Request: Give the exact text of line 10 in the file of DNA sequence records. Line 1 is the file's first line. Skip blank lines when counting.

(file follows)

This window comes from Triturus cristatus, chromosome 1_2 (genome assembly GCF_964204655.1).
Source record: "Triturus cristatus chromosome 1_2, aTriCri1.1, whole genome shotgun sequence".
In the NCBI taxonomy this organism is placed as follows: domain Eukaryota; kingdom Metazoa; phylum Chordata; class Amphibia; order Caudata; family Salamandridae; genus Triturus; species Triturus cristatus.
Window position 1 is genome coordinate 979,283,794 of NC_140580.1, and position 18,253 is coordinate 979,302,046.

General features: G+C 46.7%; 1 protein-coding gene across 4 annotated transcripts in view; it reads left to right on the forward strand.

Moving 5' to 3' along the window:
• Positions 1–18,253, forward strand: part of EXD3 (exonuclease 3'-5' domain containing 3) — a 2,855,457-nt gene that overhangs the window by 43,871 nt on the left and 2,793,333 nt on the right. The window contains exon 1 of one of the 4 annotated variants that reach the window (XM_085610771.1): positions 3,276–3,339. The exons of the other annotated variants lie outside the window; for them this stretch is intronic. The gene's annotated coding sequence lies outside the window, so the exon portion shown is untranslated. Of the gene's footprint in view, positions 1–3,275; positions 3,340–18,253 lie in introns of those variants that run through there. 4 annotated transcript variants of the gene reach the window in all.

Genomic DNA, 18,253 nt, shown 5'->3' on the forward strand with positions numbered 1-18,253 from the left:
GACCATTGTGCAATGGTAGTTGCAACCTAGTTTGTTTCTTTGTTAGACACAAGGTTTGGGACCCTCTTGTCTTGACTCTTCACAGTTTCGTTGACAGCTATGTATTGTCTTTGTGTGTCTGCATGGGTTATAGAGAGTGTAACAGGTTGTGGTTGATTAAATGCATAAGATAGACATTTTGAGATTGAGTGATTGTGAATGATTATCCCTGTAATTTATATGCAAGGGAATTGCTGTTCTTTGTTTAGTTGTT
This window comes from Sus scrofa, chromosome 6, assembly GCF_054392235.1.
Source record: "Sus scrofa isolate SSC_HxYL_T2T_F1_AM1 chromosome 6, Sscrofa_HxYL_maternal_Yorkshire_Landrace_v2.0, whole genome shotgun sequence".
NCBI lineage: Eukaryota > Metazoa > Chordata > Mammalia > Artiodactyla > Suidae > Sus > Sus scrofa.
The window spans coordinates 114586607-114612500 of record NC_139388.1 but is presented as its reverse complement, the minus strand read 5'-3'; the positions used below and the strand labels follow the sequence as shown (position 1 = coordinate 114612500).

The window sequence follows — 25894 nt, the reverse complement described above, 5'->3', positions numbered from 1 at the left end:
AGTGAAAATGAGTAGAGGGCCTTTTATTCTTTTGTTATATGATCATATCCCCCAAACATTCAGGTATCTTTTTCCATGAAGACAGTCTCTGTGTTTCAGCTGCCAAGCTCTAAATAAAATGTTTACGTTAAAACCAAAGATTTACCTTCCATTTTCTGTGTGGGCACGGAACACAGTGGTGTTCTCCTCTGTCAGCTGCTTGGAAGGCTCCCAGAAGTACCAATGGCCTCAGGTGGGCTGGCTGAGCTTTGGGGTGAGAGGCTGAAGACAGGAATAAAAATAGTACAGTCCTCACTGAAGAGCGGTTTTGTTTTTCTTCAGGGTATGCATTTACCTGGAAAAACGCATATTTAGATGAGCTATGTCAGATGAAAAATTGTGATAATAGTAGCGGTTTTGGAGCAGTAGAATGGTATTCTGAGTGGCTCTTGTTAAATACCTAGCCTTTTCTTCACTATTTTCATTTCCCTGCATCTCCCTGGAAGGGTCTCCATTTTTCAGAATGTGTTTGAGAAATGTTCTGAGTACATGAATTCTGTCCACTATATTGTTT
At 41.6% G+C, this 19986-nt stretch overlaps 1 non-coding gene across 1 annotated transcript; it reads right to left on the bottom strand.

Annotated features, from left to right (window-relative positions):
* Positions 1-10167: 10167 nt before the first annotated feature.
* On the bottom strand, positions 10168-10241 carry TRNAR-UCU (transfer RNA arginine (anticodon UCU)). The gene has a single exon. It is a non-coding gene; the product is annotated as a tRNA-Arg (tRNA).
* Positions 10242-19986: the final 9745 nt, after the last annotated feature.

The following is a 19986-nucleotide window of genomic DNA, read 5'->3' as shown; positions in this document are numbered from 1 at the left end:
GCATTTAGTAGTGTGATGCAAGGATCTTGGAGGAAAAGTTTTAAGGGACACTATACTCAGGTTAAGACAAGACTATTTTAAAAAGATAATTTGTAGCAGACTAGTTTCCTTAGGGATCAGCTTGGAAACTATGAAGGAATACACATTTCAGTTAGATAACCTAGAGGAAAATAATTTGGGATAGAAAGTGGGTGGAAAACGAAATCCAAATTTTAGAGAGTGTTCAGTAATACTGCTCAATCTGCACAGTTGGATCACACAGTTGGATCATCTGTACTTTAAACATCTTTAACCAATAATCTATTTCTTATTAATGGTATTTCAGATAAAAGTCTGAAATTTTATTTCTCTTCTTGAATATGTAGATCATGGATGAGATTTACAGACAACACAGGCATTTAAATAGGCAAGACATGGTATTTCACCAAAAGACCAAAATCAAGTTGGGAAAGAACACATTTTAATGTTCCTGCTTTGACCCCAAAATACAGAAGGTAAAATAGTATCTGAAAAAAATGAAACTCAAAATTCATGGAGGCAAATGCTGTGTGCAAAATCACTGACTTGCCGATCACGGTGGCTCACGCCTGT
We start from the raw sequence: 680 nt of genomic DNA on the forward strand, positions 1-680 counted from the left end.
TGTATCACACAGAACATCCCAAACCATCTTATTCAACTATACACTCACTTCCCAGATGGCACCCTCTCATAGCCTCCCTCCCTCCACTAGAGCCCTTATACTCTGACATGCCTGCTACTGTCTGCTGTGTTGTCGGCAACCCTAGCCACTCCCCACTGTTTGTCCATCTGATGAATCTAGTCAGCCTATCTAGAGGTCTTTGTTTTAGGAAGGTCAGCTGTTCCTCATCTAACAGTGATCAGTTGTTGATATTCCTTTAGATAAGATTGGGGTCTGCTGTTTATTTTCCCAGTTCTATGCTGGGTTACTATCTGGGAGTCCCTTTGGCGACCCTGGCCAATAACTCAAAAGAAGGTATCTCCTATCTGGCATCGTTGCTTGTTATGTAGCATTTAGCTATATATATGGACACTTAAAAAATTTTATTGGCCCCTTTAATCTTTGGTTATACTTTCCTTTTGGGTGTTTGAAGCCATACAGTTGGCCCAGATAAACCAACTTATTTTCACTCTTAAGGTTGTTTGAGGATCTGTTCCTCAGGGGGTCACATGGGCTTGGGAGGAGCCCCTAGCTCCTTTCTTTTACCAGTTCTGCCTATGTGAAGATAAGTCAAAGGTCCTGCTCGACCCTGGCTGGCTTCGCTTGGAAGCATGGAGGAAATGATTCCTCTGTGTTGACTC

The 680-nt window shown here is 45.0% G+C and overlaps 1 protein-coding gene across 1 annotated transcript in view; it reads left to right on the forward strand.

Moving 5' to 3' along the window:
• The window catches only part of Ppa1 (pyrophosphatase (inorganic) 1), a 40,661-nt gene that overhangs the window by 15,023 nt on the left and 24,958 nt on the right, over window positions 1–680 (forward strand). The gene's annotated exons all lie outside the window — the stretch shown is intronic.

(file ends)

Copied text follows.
This window comes from Sus scrofa, chromosome 6, assembly GCF_054392235.1.